リヤボフ・ヴラジミール RIABOV, B Volodymyr
|専門分野||Nonlinear Dynamics, Radio Astronomy|
|担当科目||Mathematics for system1, Advanced Signal Analysis, Excercise on Complex Systems, Advanced Topics in Nonlinear Mathematics|
|最終学歴||Nonlinear dynamics and data analysis|
|経歴||1986 Graduated with Master degree from Radio Physics Department of the Kharkov State University (Kharkov, Ukraine); 1991 PhD in Radio Physics from Kharkov State University; 1994-2000 Post Doctoral studies at Meteorological Research Institute (Tsukuba, Japan), Paris-Meudon Astrophysical Observatory (France), Kobe University (Japan)|
I am interested in applying mathematical methods developed in the field of nonlinear dynamics to other areas of science, like astrophysics, seismology, signal processing, bioinformatics, etc. This activity also includes studying simple mathematical models, such as, for example, Duffing oscillator or mathematical pendulum that are capable of producing complex behavior due to their nonlinearity (harmonics and subharmonics, hysteresis and jumps in the phase space, multistability, bifurcations, chaos, etc.) and, therefore, can be used for modeling complicated phenomena that occur in real life.
Since ancient times, mathematics has been considered as a part of human cultural heritage. As such, it is close to other arts, like painting, or music, or literature, or even theatre. Perhaps, when mathematicians solve complex mathematical problems, they experience feelings similar to composers writing music masterpieces or artists painting pictures. On one hand, it looks very difficult, but on the other, brings a lot of satisfaction in the case of success. However, the satisfaction felt at the momend of creation is more of esthetic value than of practical importance, because it takes sometimes a very long time for a painting to become recognized as an outstanding masterpiece, as well as for a mathematical theory to find its important applications.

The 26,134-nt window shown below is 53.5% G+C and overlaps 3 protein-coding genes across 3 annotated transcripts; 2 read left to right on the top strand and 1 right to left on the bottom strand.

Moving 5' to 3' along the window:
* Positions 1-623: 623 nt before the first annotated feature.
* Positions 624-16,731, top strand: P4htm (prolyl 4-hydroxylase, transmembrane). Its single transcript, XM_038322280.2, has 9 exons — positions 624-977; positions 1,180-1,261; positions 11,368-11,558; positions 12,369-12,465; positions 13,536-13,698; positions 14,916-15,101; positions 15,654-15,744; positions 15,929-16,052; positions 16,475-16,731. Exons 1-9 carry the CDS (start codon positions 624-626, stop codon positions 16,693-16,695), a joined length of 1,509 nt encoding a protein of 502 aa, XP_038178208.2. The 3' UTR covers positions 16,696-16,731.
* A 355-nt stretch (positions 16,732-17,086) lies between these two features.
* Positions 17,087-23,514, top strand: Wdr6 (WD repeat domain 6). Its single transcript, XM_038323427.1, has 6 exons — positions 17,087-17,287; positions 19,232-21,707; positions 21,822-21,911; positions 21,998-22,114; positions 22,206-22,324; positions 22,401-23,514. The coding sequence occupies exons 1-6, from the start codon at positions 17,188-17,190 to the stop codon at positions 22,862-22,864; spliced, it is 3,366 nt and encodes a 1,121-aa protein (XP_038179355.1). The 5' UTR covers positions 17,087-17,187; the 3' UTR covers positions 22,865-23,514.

Nowadays, the proofs of importance of mathematics can be found everywhere. It is fascinating how mathematical ideas can penetrate our everyday life through various systems and devices, like banking, insurance and finances, cell phones, computers, TV-sets, and other electronic gadgets. Although the significance of mathematics is now commonly accepted by everybody, I believe it is still a science that has an inner beauty to attract people from esthetic viewpoints.
In nonlinear dynamics: study of mathematical formulas predicting the appearance of chaos in simple physical models like Duffing or Pendulum oscillators under external excitation; application of methods named after Lyapunov and Melnikov.
In radio astronomy: study of complex radio signals (known as S-bursts) from the planet Jupiter, development of observational equipment and data analysis methods; search for radio signals from distant planets
In seismology: study of stick-slip models of dry friction as possible mechanism for earthquakes
In bioinformatics: study of gene expression rates from the viewpoint of random signals theory
In molecular dynamics: aplication of the theory of entropy, complexity, and symbolic dynamics to the analysis of molecular ensembles in water and water-protein systems